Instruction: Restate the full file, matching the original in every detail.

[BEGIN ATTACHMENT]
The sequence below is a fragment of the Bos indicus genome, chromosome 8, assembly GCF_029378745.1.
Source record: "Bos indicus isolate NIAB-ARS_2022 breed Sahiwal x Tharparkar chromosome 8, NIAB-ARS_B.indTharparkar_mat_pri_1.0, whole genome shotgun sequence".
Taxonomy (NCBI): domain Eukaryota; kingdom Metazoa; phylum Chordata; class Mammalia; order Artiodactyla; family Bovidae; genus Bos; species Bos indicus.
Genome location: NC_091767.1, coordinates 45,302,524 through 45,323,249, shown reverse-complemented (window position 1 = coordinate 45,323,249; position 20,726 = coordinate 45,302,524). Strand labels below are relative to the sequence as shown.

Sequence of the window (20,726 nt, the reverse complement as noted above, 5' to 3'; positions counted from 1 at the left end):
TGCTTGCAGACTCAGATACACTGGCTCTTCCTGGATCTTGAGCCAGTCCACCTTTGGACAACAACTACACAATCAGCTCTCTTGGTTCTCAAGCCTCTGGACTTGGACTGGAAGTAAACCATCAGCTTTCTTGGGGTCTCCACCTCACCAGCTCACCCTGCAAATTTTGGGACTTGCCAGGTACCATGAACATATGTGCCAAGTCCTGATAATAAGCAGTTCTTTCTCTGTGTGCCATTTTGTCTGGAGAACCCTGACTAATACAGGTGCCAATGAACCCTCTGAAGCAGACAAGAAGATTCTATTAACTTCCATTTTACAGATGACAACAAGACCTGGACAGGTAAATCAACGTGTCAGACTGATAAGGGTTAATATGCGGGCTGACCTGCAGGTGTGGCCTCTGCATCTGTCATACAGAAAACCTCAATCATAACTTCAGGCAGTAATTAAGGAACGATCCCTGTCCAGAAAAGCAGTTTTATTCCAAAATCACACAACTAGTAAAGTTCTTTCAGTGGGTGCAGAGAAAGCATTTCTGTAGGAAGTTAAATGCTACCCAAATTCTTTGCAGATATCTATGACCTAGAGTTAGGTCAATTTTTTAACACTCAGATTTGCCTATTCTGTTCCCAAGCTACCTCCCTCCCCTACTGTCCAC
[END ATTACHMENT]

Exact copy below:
The sequence below is a fragment of the Bos indicus genome, chromosome 8, assembly GCF_029378745.1.
Source record: "Bos indicus isolate NIAB-ARS_2022 breed Sahiwal x Tharparkar chromosome 8, NIAB-ARS_B.indTharparkar_mat_pri_1.0, whole genome shotgun sequence".
Taxonomy (NCBI): domain Eukaryota; kingdom Metazoa; phylum Chordata; class Mammalia; order Artiodactyla; family Bovidae; genus Bos; species Bos indicus.
Genome location: NC_091767.1, coordinates 45,302,524 through 45,323,249, shown reverse-complemented (window position 1 = coordinate 45,323,249; position 20,726 = coordinate 45,302,524). Strand labels below are relative to the sequence as shown.

Sequence of the window (20,726 nt, the reverse complement as noted above, 5' to 3'; positions counted from 1 at the left end):
TGCTTGCAGACTCAGATACACTGGCTCTTCCTGGATCTTGAGCCAGTCCACCTTTGGACAACAACTACACAATCAGCTCTCTTGGTTCTCAAGCCTCTGGACTTGGACTGGAAGTAAACCATCAGCTTTCTTGGGGTCTCCACCTCACCAGCTCACCCTGCAAATTTTGGGACTTGCCAGGTACCATGAACATATGTGCCAAGTCCTGATAATAAGCAGTTCTTTCTCTGTGTGCCATTTTGTCTGGAGAACCCTGACTAATACAGGTGCCAATGAACCCTCTGAAGCAGACAAGAAGATTCTATTAACTTCCATTTTACAGATGACAACAAGACCTGGACAGGTAAATCAACGTGTCAGACTGATAAGGGTTAATATGCGGGCTGACCTGCAGGTGTGGCCTCTGCATCTGTCATACAGAAAACCTCAATCATAACTTCAGGCAGTAATTAAGGAACGATCCCTGTCCAGAAAAGCAGTTTTATTCCAAAATCACACAACTAGTAAAGTTCTTTCAGTGGGTGCAGAGAAAGCATTTCTGTAGGAAGTTAAATGCTACCCAAATTCTTTGCAGATATCTATGACCTAGAGTTAGGTCAATTTTTTAACACTCAGATTTGCCTATTCTGTTCCCAAGCTACCTCCCTCCCCTACTGTCCAC